I was not stating that I believe a whole foods diet won't be helpful for many people, just pointing out that not all whole foods are good if you need to lose weight. Most diets work a little, and whole foods is one people find easy to understand (and, I suspect, to live with.) It isn't just better than nothing, it could genuinely be useful. I am implying that adding fruit to a diet is not helpful whatsoever to weight (unless you want to gain weight and just need more calories.) Fruit makes many people much hungrier due to very high sugar and general carb counts, and causes both physical and psychological cravings, while not providing the fats and proteins people need to stop craving food. I do not know of someone trying a fruit only diet (which would be very stupid), so I can't say I have evidence that they would be fat if eating only fruit. I do agree with you that the minimal extra effort to prepare the fruits for eating does often help reduce the amount eaten, but I would say this works much better for people that don't have significant physiological cravings to eat. If you are normal weight and healthy, it isn't that bad to eat fruit once in a while, just like a cookie or two won't hurt you. For people that actually have trouble due overeating, fruit is still very binge-able. (Fruit cravings are definitely something I've seen a lot of in the obese people I know.) Minimally processed meats and most vegetables are not prone to fattening people, while I believe certain nuts (like cashews) are. Cashews are not particularly satiating (notably, the body only finds saturated fats satiating, not unsaturated), and do not fill the stomach either. For the same (high) number of calories it would be vastly harder to eat it in meat than cashews, even if you like meat more. I have nothing against fat being part of the diet, but cashews just don't work that well. edit: moved a paragraph, changed the spelling of a word
Fruits have lots of fibers. Fibers both reduce sugar absorption in the guts and slow it down, evening the amount of sugar that gets in the blood stream over time (avoiding peaks that cause mass insulin production followed by a sugar dip when insulin keeps being produced while sugar intake drops, causing sudden fatigue). Fibers also fill the stomach, stretching it which signals satiety. You only get those benefits if you eat the whole fruit. In juices, slushies and the like, the fibers have been cut in small pieces and they effect is significantly reduced.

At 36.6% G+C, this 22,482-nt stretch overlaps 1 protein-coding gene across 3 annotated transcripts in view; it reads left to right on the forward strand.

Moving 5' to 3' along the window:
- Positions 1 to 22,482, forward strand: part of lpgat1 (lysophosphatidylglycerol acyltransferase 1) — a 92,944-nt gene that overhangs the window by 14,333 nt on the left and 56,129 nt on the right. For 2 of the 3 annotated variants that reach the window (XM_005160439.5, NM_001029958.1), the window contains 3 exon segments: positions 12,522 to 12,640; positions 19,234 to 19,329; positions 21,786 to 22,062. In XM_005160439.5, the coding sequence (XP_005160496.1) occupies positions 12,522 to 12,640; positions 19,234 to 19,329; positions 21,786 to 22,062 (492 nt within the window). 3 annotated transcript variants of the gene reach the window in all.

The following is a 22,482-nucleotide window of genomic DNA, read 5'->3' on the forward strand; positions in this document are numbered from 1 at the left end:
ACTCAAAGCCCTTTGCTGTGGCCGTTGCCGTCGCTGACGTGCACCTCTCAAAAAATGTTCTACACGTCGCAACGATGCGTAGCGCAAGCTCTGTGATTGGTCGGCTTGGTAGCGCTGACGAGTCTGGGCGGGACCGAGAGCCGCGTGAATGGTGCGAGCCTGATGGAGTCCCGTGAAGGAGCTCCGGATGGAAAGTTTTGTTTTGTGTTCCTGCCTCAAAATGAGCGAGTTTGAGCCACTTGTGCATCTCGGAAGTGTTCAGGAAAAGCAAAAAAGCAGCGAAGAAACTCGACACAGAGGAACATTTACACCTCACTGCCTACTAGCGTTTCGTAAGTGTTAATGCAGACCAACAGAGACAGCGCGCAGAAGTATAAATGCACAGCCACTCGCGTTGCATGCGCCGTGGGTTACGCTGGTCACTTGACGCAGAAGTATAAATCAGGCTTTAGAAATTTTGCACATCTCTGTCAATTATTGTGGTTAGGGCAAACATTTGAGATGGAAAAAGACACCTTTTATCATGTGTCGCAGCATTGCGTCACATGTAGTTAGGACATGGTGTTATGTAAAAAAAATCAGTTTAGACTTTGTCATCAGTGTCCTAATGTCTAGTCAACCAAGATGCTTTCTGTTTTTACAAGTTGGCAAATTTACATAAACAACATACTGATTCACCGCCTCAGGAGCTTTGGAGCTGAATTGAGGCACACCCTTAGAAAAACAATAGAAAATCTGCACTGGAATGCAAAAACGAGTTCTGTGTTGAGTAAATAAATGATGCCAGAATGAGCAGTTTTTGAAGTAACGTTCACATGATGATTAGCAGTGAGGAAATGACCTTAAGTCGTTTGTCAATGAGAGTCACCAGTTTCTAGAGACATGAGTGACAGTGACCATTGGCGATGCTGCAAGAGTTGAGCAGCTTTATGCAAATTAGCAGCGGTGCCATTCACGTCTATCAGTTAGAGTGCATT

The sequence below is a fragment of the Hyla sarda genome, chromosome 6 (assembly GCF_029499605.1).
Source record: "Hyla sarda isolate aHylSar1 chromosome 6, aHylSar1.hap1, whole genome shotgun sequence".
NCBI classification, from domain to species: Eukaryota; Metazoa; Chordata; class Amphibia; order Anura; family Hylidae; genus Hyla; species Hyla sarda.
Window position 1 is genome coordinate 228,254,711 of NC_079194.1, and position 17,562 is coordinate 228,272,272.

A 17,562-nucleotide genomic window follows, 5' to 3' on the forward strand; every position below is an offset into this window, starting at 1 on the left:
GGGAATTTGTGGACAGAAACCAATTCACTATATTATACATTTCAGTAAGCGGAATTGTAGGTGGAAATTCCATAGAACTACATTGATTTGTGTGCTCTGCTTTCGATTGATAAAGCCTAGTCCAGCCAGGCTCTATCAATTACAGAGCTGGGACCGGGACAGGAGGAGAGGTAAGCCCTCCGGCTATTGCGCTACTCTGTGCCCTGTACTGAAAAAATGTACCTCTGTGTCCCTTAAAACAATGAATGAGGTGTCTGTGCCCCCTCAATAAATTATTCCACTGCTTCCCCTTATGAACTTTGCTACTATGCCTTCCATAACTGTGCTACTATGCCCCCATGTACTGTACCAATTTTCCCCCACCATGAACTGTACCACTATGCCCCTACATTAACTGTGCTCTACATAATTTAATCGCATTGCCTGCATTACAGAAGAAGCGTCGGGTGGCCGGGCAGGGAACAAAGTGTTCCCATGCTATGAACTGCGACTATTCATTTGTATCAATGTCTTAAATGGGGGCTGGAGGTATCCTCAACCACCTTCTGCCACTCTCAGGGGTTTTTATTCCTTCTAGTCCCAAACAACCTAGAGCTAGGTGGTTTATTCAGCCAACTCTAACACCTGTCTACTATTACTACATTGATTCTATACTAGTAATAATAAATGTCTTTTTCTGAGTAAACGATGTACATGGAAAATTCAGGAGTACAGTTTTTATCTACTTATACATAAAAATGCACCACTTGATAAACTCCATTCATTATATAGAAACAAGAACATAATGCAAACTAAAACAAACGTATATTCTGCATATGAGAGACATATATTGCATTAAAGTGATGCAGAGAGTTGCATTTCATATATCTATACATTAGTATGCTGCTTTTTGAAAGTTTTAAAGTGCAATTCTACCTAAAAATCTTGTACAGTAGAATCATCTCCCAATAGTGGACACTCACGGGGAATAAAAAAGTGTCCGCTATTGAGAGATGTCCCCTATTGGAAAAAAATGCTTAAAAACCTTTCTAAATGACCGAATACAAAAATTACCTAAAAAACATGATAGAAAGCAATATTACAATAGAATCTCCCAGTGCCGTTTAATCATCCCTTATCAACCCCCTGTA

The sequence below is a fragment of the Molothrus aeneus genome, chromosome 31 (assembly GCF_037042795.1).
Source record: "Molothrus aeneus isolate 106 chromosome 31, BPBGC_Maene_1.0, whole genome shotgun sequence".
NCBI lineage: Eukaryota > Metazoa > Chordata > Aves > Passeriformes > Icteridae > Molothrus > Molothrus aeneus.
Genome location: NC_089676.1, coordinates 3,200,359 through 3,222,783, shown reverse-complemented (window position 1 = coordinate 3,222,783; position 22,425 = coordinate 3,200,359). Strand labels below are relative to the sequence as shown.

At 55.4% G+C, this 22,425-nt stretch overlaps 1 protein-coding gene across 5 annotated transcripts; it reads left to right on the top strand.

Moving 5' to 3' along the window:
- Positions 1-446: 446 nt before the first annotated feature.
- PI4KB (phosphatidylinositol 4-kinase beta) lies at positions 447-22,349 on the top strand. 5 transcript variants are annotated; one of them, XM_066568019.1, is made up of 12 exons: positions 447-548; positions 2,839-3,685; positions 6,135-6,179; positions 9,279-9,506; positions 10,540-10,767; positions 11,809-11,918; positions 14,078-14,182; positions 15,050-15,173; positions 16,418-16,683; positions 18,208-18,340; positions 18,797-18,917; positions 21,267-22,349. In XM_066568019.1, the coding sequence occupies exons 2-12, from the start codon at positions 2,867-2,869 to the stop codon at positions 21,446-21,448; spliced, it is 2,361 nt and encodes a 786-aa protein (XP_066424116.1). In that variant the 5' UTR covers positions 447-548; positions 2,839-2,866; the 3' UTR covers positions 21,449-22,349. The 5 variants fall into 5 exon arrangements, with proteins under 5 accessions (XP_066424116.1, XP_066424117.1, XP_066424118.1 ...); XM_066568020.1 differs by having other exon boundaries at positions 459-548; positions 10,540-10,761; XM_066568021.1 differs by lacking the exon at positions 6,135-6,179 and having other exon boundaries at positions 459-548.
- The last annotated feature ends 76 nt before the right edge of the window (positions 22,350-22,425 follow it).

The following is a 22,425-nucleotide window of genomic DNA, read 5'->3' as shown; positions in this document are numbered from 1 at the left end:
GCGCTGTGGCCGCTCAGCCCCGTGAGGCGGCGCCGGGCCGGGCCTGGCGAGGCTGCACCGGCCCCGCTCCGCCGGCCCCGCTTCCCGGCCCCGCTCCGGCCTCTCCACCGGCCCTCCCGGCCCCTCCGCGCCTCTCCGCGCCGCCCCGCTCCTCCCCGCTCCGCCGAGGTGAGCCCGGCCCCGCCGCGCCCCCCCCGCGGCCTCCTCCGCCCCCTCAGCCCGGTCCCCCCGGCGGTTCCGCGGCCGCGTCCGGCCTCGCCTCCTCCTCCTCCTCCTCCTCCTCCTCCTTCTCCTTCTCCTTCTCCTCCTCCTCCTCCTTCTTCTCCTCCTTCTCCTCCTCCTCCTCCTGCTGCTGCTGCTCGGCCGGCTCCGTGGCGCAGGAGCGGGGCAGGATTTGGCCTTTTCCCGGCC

Couple more:

"he wasn't be treated"

"Club cast cast Lumos"

Fixed. Thanks.

It seems to me that the hungry->full Dutch book can be resolved by just considering the utility function one level deeper: we don't value hungriness or fullness (or the transition from hungry to full) as terminal goals themselves. We value moving from hungry to full, but only because doing so makes us feel good (and gives nutrients, etc). In this case, the "feeling good" is the part of the equation that really shows up in the utility function, and a coherent strategy would be one for which this amount of "feeling good" can not be purchased for a lower cost.

In the event  anyone reading this has objective, reliable external metrics of extremely-high ability yet despite this feels unworthy of exploring the possibility that they can contribute directly to research

Huh, that really resonates with me. Thanks for this advice.

Seconded, that line really hit home for me

For the record, here's what the 2nd place CooperateBot [Insub] did:

  • On the first turn, play 2.
  • On other turns:
    • If we added up to 5 on the last round, play the opponent's last move
    • Otherwise, 50% of the time play max(my last move, opponents last move), and 50% of the time play 5 minus that

My goal for the bot was to find a simple strategy that gets into streaks of 2.5's as quickly as possible with other cooperation-minded bots. Seems like it mostly worked.

Is something strange going on in the Round 21-40 plot vs the round 41-1208 plot? It looks like the line labeled MeasureBot in the Round 21-40 plot switches to be labeled CooperateBot [Insub] in the Round 41-1208 plot. I hope my simple little bot actually did get second place!

I thought the same thing when I first saw the graphs, but I think the crossover happened near round 400 where the line dips down and is obscured by the labels. This is consistent with lsusr's obituary comment showing MeasureBot died shortly afterward at round 436.